Wachtel claims, nonetheless, that more doctors should be able to apply for permission for their patients. “It shouldn’t be limited to ward directors and specialists,” he says, “family physicians should be able to apply for permission too.”
The next step for the Ministry of Health, after the growth in the number of permissions, would be dealing with Medical Marijuana growing methods in Israel, an issue that has become the bone of contention between the different Israeli authorities. Patients who acquired Medical Marijuana permission…
Instead of growing it by themselves, patients can ask for free provision of the medicine, which is gratis, according to the Police regulations. The four growers are not allowed to charge money for it. The permit for growing Medical Marijuana was given to them by the Ministry of Health following a strict Police inspection, to make sure there is no drug dealing suspicion involved. Patients, who are interested in acquiring the medicine from one of the growers, need to find their way directly to the grower. If they are paralyzed, a family member can pick up the medicine for them. As for the growers, they do it “for the patients,” with no profit at all. According to our reports, the cost of growing and producing 100 grams of Medical Marijuana can sum up at 2,000-2,500 NIS a month ($500-650 app.). This very high cost is not subsidized by the HMOs, and is not defined as medication, since the producer does not follow the GMP standards. One of these four growers lives on donations, and recently received a donation from MAPS, an organization that supports the study of the medical qualities of Marijuana and Ecstasy.
Industry insiders told us that the growers’ interest in continuing growing is mainly the experience they can acquire towards entering the Marijuana export market, where they can make good profits. Others are more skeptical about the odds of Israel handing permissions for exporting Marijuana for medical needs. By the way, Holland is the only country to allow Medical Marijuana export, but the State of Israel never permitted Marijuana import from Holland, despite the attempts made by the Ministry of Health…
In November 2007 a 22 year old man from Netanya was arrested after a Marijuana growing lab was found in his home. However, after it turned out the suspect’s father is a cancer patient who obtained a drug grower’s permission, the judge decided to mitigate his sentence to a house arrest. The court decision stated that even a person who has been arrested in the past for possessing Marijuana, may obtain a permission for Medical Marijuana treatment, of medical reasons, later on in his life. Thus, for instance, in November, the Ministry of Health permitted an Eilat residence who was severely injured in a car accident in 2000 to grow and use Marijuana for medical reasons, when he proved that he suffered chronic pain, despite the fact that he was arrested a year ago with 100 grams of Marijuana. Maariv was informed that lately the Israeli Police had requested from the Ministry of Health a list of all the patients who chose to grow Medical Marijuana in pots at home, under the Police restrictions. This way the Police can supervise them, the same way they supervise the four growers. “I hope that the patients don’t supply their friends with “gifts” of medicine, but I can’t follow each and every one of them,” says Dr. Baruch. “As for the growers too, I can’t check if they have grown it by themselves or bought it in the black market. I trust the patients who are in need for this kind of treatment.”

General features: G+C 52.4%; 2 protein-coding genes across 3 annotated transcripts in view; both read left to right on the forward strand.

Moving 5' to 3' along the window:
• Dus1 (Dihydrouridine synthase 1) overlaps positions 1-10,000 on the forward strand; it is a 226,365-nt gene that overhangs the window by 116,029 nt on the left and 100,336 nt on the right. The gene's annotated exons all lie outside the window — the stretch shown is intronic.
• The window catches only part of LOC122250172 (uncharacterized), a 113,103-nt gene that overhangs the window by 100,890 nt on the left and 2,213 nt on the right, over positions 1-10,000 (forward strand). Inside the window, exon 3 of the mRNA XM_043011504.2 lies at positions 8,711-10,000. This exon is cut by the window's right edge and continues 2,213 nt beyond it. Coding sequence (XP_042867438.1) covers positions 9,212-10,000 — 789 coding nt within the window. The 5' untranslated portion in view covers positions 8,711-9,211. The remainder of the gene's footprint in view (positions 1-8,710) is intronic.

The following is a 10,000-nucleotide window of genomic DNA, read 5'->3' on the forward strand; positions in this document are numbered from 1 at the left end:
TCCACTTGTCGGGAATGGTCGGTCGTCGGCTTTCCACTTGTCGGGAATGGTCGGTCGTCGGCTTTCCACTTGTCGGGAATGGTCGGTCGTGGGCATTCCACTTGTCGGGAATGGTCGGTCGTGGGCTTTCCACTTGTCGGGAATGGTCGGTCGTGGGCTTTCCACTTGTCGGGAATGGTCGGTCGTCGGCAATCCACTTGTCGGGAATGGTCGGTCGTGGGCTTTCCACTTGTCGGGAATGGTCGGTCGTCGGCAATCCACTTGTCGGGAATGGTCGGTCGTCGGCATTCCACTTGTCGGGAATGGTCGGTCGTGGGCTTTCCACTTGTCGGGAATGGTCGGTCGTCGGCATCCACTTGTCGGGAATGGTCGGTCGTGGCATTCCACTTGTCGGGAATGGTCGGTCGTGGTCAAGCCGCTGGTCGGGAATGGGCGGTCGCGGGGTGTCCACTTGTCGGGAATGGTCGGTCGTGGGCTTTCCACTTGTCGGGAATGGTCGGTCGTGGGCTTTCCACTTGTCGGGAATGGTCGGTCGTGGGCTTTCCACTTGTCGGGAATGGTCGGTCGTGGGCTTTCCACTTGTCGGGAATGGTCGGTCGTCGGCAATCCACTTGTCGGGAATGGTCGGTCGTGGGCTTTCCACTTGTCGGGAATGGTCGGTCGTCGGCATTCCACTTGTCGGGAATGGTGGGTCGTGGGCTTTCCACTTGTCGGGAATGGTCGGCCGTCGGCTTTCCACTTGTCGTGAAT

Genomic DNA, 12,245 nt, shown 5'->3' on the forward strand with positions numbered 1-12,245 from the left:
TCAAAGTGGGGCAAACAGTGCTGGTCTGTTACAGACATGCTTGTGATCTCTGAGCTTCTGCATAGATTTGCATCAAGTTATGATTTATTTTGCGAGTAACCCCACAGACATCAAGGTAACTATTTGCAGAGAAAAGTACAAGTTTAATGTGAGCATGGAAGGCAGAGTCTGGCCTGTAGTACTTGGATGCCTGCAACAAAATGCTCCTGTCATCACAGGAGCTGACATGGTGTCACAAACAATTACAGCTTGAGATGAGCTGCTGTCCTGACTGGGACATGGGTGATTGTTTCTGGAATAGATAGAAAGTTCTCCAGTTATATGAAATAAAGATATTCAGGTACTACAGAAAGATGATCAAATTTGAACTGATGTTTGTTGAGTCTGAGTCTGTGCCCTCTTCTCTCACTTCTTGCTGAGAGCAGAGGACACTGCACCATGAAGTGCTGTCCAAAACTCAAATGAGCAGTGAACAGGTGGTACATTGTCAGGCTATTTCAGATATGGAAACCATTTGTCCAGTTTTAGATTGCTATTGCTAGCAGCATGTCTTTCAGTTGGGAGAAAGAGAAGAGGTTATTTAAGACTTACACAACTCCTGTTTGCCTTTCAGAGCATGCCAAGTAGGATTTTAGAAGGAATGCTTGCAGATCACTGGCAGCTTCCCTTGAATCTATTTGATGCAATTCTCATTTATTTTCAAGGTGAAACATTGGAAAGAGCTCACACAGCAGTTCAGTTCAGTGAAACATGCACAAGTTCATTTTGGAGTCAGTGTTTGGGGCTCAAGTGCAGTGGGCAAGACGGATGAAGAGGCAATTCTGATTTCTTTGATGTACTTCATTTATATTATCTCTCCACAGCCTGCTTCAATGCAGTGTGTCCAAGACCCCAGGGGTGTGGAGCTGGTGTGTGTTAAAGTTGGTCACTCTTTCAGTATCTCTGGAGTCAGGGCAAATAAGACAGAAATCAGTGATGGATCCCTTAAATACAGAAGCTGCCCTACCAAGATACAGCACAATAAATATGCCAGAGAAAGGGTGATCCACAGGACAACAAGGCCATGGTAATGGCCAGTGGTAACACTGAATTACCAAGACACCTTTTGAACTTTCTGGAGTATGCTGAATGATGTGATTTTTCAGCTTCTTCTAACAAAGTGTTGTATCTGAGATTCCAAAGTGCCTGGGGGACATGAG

The current situation demands creative solutions, soon to be scrutinized by the Ministry of Health. “The model Israel uses for providing Medical Marijuana is not economically sustainable, because it makes the growers seek donations and finance Marijuana out of their own pocket,” says Wachtel. “The HMOs should acknowledge it and pay for the cost, include the treatment in the “Medication Basket” [a list of medications and medical services paid by HMOs and the State of Israel), or to allow the growers to charge money for it. The distribution out of the grower’s houses is problematic too…
An excellent article on the Israeli medical marijuana program published in an Israeli newspaper.